(Ottawa, Ontario – October 3, 2019) – The Canadian Centre for Ethics in Sport (CCES) reminds athletes, support personnel and the sport community that it is imperative to determine whether a medication is on the World Anti-Doping Agency (WADA) Prohibited List prior to use.

Athletes have a personal responsibility to evaluate every medication they consume to ensure it won’t result in a positive test. This year alone, the CCES has seen cases where the source of a banned substance in an athlete’s sample was determined to be a medication taken in error.

Unfortunately, ignorance and complacency are not legitimate reasons to use a prohibited substance. Under the rule of strict liability, athletes are responsible for any prohibited substances found in their sample.

Athletes should keep these actions top of mind to minimize the risk of an unintentional anti-doping rule violation: 

  • Before using a prescription or over-the-counter medication, search Global DRO to determine whether it is prohibited in sport.
  • If you have a prescription for a prohibited medication, use the Medical Exemption Wizard to determine whether an exemption is necessary. 
  • When you consult a medical professional, make sure they know that you are subject to anti-doping rules, and ensure they are familiar with the Prohibited List.   
  • Don’t use another person’s medication. If you need to use someone’s medication in an emergency, use the Medical Exemption Wizard to determine whether to apply for a medical exemption after the fact.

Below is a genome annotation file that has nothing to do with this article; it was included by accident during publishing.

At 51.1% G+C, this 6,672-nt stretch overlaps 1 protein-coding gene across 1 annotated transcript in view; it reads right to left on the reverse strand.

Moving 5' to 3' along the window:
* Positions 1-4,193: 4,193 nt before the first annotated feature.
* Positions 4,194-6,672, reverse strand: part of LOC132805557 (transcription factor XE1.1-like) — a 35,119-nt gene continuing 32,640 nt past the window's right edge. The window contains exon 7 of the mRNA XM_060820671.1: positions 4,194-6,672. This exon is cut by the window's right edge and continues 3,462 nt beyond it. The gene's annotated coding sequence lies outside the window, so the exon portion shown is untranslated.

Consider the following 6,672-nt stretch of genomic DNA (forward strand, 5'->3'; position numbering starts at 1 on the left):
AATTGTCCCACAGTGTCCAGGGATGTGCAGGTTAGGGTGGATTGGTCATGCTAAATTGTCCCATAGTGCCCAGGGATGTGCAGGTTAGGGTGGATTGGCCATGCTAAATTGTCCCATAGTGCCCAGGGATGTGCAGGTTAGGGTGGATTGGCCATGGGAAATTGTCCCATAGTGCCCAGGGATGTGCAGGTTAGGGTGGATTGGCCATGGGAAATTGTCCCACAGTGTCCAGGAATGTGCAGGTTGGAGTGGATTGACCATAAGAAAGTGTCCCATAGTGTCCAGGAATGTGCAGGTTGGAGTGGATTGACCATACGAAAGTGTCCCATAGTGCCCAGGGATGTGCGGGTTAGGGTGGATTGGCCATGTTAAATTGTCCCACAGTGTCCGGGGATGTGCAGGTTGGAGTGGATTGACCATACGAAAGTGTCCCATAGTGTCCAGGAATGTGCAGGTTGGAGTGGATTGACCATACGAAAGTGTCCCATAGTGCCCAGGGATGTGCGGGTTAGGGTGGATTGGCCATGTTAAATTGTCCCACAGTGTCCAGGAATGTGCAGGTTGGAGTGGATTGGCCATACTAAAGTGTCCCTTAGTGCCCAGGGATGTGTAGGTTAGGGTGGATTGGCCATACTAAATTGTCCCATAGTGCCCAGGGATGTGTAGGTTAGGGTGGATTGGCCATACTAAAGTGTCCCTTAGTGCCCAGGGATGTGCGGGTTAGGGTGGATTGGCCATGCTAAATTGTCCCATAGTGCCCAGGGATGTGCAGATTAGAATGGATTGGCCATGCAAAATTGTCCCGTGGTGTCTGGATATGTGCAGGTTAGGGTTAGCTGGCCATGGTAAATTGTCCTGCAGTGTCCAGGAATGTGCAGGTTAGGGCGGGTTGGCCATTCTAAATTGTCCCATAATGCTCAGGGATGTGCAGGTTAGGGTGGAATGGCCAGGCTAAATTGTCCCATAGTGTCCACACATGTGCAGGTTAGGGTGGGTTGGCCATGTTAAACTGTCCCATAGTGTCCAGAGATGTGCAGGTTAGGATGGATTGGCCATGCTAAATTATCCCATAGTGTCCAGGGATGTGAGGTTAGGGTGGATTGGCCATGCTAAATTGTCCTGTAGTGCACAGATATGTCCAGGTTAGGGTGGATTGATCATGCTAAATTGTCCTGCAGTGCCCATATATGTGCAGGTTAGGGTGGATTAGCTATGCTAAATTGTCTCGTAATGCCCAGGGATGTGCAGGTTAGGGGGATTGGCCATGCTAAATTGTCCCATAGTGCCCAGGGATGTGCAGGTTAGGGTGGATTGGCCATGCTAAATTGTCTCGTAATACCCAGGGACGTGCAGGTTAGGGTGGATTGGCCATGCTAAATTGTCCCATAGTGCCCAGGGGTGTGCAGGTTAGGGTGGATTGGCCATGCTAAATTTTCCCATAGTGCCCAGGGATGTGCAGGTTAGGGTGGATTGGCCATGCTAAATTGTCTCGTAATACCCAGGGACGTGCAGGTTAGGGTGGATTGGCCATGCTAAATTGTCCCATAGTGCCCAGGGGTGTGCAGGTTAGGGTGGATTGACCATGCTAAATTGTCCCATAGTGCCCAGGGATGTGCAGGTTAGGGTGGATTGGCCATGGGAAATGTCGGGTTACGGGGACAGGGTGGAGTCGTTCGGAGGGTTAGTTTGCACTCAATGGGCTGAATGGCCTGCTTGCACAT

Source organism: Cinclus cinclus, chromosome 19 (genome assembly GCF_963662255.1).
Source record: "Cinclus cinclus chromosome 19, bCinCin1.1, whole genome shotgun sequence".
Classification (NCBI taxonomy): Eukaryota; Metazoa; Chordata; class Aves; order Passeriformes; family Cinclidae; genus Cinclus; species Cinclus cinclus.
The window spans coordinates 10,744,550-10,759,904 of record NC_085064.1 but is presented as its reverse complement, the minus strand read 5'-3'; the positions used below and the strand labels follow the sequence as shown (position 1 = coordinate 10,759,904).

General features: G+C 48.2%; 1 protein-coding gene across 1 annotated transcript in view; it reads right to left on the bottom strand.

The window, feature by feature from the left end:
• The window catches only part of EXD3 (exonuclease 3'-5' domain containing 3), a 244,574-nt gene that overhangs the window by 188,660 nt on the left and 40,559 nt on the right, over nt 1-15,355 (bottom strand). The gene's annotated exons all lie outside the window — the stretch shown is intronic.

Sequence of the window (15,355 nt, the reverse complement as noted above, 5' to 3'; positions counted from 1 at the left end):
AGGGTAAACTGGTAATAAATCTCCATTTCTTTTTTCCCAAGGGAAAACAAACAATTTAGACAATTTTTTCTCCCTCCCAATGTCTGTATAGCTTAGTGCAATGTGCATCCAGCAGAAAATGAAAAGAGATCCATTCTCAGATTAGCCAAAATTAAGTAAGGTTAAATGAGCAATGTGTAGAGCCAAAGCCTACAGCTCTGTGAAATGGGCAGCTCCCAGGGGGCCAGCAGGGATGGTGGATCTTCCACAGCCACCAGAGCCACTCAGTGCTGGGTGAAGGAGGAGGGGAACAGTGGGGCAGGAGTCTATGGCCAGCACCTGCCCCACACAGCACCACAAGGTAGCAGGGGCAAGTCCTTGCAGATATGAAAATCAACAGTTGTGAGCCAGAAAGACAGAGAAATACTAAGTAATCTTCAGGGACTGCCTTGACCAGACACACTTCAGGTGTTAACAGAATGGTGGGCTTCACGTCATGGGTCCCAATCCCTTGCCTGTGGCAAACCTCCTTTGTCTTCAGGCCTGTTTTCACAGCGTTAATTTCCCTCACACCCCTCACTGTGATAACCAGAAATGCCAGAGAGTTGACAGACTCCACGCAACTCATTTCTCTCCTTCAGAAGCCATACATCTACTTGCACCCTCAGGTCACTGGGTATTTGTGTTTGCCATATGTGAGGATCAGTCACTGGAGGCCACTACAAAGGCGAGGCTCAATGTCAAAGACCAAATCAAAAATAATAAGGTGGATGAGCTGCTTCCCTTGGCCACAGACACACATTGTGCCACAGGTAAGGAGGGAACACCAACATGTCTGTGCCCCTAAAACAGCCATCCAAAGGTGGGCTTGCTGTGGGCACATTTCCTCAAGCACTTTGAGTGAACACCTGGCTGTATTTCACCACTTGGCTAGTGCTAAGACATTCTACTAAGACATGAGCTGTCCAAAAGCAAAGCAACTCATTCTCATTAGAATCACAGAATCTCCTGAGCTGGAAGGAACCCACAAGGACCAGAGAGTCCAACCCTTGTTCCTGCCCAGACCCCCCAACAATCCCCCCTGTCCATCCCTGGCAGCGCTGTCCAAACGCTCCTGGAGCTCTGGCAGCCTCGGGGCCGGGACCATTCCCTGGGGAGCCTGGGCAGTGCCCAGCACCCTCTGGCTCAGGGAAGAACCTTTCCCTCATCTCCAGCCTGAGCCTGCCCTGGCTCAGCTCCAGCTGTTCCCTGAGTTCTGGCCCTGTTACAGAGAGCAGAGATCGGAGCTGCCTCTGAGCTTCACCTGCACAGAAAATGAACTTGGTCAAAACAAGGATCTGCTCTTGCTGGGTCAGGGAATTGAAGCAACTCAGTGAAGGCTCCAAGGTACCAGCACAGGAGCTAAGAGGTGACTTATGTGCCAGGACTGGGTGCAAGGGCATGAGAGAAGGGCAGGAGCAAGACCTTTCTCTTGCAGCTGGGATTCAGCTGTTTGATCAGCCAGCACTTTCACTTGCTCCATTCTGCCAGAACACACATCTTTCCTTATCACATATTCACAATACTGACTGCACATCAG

• Don’t share or borrow medications. Maintain a personal supply of commonly used medications.
  • When travelling outside Canada, renew prescriptions prior to departure and bring a supply of commonly used over-the-counter medications.

WADA maintains the Prohibited List, an international standard identifying which substances and methods are prohibited in sport. The List is updated every January 1.

Athletes who require a medication that is on the Prohibited List can apply for a Medical Exemption to provide authorization to take the medication.


About the CCES

The CCES is an independent, national, not-for profit organization with a responsibility to administer the Canadian Anti-Doping Program. We recognize that true sport can make a great difference for individuals, communities and our country. The CCES acknowledges funding, in part, from the Government of Canada. We are committed to making sport better by working collaboratively to activate a values-based and principle-driven sport system; protecting the integrity of sport from the negative forces of doping and other unethical threats; and advocating for sport that is fair, safe and open to everyone.

For further information, please contact:

+1 613-521-3340 x3233
[email protected]